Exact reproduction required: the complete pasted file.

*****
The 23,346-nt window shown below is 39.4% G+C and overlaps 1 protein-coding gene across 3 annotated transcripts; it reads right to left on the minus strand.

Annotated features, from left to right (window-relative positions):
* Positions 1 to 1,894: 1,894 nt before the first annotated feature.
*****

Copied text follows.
The 23,346-nt window shown below is 39.4% G+C and overlaps 1 protein-coding gene across 3 annotated transcripts; it reads right to left on the minus strand.

Annotated features, from left to right (window-relative positions):
* Positions 1 to 1,894: 1,894 nt before the first annotated feature.